SALT LAKE CITY -- Adobe dropped the curtain and revealed some of its work in its digital marketing labs for the 6,000 attendees at the Digital Marketing Summit last night here at the Salt Palace Convention Center.
The demonstrations drew ooh's and aah's from the crowd -- even from comedian and musician Wayne Brady himself, the event's guest host -- but Adobe's not making any promises the technology will hit the streets.
"Sneaks demonstrations are a preview of the ideas and technologies percolating inside Adobe Labs," Adobe officials said in a statement, "and should not be viewed as a representation of product plans or features."
That said, the biggest hits -- if you're measuring that by crowd reaction -- were probably Adobe's work in Digital Asset Management (DAM), in-store customer mapping through mobile app tracking and big data analytics.
In-Store Mobile Tracking
Adobe officials demonstrated the company's bluetooth beacon technology. It could ultimately allow retail marketers to target strategic spots where its customers shop and measure their activity. Through its mobile app, digital marketers could track which type of customers entered a store, where they went, who they are and how long they spent at each spot in a store.
The technology does rely on the shopper to first download an app to their phone, opt-in and fill out information that would be relevant to the retailer's tracking. Without that, there's not much the marketer can do (perhaps the customer leaves their phone in their car).
If the customer fills out the info, and carries his smartphone as expected, the marketers behind the technology can send relevant push messages and offers during the in-store experience.
We all have our stock image assets -- hundreds, even thousands of images. Tagging makes things easier to find. But as one digital marketer that uses the Adobe Creative Cloud told CMSWire last night, it's a lot of work doing the tagging.
Adobe engineers are working on technology that basically does the tagging for you, tracking down images based on metadata built in behind the scenes without the tagging leg work. And it also provides analytics -- to measure how those assets perform in marketing campaigns.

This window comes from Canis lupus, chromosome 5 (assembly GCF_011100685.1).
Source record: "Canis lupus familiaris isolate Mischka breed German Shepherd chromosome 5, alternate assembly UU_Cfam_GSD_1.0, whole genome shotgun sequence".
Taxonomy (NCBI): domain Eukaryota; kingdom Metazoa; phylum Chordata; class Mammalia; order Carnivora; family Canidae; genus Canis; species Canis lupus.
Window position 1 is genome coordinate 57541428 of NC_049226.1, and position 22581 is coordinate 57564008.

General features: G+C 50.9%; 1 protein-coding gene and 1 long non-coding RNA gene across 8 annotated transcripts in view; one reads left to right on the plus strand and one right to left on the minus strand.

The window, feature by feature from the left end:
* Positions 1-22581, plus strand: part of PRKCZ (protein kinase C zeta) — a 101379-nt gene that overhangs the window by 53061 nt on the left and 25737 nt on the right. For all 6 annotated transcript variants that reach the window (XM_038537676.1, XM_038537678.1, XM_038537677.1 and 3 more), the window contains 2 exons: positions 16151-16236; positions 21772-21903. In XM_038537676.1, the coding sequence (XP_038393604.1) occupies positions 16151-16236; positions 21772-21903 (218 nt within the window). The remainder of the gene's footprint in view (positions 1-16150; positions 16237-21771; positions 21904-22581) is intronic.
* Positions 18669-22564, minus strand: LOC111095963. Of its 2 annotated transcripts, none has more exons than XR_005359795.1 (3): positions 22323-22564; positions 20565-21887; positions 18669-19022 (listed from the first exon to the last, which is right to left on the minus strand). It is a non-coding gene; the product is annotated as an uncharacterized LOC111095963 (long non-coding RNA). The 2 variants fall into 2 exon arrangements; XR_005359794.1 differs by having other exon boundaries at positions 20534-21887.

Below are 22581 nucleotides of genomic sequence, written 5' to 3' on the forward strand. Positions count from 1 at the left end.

Adobe's Craig Mathis showed the technology, called SmartPic, which provides an advanced algorithm that compares new content assets against an existing library of images, and then generates meta tags automatically.
That data once an image is imported is then integrated into the Adobe Marketing Cloud and provides the analytics.
Craig told the crowd you can find the number of impressions, whether it is currently in use as part of a campaign and how it performed among certain segments.
“It brings the art of the creative team and the science of marketing analytics together in a way that hasn't been done before," Craig said.
But one Adobe preview will be available as early as this month. Ben Gaines, a senior product marketing manager for Adobe Analytics, demonstrated the analytics product.
The FreeForm technology focuses on bringing more speed, ease-of-use and flexibility to the Adobe Marketing Cloud. Gaines showed FreeForm can help marketers generate data queries using a drag-and-drop interface and ultimately gain big data insights.
Data queries could include revenue and orders for three different customer segments, what products they've purchased or what search terms purchasers have used.
“We've essentially written a new query language to work with our platform to get data back faster than ever before," Gaines said. "You can query hundreds of millions of rows and have the data rendered inside the tool in sub-second time."